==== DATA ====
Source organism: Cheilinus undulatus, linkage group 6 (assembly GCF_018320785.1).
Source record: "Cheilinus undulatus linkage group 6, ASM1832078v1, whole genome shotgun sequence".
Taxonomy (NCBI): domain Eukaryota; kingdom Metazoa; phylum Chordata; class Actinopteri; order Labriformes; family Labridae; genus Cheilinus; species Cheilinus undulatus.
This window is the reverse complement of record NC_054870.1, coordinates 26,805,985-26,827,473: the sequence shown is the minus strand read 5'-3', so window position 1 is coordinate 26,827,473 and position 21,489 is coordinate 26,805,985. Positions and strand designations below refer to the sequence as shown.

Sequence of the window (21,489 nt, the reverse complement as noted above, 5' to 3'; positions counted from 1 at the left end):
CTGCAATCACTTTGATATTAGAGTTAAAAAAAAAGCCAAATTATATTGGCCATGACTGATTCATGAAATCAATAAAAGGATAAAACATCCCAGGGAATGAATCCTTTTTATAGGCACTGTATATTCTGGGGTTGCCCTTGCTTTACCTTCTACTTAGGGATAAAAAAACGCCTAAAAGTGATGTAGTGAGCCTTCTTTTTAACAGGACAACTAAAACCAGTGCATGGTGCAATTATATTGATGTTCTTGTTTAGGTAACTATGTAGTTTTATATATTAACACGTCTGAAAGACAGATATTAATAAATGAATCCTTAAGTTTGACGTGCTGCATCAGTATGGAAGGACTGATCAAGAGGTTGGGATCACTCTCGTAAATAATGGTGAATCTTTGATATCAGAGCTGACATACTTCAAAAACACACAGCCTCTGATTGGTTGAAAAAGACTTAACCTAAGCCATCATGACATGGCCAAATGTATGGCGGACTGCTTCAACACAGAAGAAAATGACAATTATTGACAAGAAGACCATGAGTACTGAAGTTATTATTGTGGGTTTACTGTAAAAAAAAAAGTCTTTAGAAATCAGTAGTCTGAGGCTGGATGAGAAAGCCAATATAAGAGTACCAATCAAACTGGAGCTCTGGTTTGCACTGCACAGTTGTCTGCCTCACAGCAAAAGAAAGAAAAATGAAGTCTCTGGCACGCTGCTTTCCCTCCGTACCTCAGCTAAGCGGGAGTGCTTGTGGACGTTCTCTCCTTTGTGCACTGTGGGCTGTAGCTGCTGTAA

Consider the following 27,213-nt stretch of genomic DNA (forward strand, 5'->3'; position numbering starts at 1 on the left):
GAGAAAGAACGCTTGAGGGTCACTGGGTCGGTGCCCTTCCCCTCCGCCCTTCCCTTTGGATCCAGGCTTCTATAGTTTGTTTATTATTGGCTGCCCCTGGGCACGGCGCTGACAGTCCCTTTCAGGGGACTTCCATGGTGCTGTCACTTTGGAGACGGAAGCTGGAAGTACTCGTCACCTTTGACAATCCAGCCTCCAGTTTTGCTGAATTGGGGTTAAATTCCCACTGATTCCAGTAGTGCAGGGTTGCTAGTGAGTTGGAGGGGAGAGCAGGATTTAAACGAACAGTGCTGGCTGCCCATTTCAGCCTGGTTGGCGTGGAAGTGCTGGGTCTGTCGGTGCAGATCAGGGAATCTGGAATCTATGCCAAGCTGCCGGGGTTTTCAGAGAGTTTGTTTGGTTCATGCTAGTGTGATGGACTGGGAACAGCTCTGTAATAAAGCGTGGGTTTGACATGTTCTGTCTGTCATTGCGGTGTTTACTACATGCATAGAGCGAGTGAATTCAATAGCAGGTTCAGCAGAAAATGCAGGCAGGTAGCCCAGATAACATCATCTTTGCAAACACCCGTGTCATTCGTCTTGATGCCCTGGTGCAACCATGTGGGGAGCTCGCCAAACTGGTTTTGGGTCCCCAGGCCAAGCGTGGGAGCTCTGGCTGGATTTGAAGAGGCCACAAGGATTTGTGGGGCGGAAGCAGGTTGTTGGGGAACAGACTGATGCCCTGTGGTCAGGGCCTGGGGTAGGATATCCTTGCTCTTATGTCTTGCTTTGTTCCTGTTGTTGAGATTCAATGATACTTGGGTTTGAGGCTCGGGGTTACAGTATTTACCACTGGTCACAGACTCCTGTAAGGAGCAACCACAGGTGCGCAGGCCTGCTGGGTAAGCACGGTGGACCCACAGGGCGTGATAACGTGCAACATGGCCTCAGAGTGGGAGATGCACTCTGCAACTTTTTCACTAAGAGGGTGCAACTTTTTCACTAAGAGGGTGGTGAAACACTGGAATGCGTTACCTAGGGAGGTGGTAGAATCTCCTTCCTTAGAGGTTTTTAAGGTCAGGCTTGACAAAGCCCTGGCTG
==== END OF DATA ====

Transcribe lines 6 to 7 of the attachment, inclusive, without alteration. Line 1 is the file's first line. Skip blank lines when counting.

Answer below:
CTGCAATCACTTTGATATTAGAGTTAAAAAAAAAGCCAAATTATATTGGCCATGACTGATTCATGAAATCAATAAAAGGATAAAACATCCCAGGGAATGAATCCTTTTTATAGGCACTGTATATTCTGGGGTTGCCCTTGCTTTACCTTCTACTTAGGGATAAAAAAACGCCTAAAAGTGATGTAGTGAGCCTTCTTTTTAACAGGACAACTAAAACCAGTGCATGGTGCAATTATATTGATGTTCTTGTTTAGGTAACTATGTAGTTTTATATATTAACACGTCTGAAAGACAGATATTAATAAATGAATCCTTAAGTTTGACGTGCTGCATCAGTATGGAAGGACTGATCAAGAGGTTGGGATCACTCTCGTAAATAATGGTGAATCTTTGATATCAGAGCTGACATACTTCAAAAACACACAGCCTCTGATTGGTTGAAAAAGACTTAACCTAAGCCATCATGACATGGCCAAATGTATGGCGGACTGCTTCAACACAGAAGAAAATGACAATTATTGACAAGAAGACCATGAGTACTGAAGTTATTATTGTGGGTTTACTGTAAAAAAAAAAGTCTTTAGAAATCAGTAGTCTGAGGCTGGATGAGAAAGCCAATATAAGAGTACCAATCAAACTGGAGCTCTGGTTTGCACTGCACAGTTGTCTGCCTCACAGCAAAAGAAAGAAAAATGAAGTCTCTGGCACGCTGCTTTCCCTCCGTACCTCAGCTAAGCGGGAGTGCTTGTGGACGTTCTCTCCTTTGTGCACTGTGGGCTGTAGCTGCTGTAA

Consider the following 27,213-nt stretch of genomic DNA (forward strand, 5'->3'; position numbering starts at 1 on the left):